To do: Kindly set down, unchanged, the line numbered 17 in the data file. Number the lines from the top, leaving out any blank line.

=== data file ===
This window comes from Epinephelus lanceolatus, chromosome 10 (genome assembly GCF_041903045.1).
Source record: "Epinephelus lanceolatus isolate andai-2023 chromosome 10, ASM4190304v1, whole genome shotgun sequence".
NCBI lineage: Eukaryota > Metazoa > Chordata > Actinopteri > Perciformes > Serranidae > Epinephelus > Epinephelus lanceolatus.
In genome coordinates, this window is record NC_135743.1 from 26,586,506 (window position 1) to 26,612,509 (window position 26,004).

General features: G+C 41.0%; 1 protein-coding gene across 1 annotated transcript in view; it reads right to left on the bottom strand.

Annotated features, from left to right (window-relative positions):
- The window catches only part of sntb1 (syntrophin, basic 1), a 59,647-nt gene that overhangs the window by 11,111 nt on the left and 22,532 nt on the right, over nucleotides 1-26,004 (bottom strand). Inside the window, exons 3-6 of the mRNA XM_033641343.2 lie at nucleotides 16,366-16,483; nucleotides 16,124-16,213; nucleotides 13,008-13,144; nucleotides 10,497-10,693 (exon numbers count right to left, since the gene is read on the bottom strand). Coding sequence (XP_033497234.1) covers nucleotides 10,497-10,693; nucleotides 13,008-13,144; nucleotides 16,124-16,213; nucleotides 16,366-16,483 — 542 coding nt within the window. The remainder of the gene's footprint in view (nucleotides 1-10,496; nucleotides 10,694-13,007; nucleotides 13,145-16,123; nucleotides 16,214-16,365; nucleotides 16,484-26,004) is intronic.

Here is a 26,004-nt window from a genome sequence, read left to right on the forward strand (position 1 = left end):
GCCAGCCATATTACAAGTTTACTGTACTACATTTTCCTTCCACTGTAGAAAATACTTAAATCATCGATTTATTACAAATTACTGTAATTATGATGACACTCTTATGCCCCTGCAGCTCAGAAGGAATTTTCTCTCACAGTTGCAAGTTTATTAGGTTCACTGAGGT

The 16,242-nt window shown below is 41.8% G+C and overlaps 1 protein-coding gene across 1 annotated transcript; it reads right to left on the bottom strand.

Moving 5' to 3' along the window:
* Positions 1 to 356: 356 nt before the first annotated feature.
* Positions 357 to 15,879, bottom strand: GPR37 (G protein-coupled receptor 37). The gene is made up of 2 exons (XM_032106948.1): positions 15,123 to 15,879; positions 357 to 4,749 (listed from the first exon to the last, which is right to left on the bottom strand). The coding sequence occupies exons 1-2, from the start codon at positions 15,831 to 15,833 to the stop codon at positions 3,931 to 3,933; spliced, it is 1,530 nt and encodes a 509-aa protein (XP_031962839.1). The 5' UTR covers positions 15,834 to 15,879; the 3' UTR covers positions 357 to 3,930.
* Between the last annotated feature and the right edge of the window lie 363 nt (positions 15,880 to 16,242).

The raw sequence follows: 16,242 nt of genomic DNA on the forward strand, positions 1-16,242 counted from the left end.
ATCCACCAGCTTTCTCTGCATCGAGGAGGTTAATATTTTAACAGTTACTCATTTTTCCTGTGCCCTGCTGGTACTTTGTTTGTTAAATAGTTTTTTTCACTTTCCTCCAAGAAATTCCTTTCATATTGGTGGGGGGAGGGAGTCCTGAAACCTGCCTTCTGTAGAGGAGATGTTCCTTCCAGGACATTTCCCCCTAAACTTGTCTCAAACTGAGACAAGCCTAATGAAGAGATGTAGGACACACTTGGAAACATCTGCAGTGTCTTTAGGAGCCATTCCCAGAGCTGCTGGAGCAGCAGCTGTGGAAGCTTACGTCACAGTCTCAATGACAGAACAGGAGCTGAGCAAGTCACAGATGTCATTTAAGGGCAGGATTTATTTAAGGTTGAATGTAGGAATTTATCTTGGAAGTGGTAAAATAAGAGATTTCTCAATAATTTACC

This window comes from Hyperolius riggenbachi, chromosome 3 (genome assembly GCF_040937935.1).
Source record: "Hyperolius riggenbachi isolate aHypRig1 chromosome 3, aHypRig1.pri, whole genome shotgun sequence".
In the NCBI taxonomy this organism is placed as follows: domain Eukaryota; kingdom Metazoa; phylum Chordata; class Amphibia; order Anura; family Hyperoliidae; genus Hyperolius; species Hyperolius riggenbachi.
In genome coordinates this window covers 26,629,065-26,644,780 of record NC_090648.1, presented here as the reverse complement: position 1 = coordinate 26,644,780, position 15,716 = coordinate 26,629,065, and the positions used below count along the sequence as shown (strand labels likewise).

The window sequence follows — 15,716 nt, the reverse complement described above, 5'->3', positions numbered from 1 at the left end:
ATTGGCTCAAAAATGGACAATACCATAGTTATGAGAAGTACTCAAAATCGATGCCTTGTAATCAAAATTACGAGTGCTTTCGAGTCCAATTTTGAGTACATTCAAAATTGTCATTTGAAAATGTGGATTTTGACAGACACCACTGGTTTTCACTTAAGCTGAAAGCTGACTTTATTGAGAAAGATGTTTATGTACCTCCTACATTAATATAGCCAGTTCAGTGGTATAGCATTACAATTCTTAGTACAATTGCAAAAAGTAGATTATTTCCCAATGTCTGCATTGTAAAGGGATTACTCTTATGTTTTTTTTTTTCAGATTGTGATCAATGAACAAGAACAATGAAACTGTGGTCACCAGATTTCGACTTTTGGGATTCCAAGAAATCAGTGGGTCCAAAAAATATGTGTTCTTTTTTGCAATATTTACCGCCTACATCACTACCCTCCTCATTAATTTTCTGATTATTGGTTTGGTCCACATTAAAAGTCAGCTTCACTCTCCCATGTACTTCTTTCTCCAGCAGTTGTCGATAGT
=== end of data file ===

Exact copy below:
This window comes from Hyperolius riggenbachi, chromosome 3 (genome assembly GCF_040937935.1).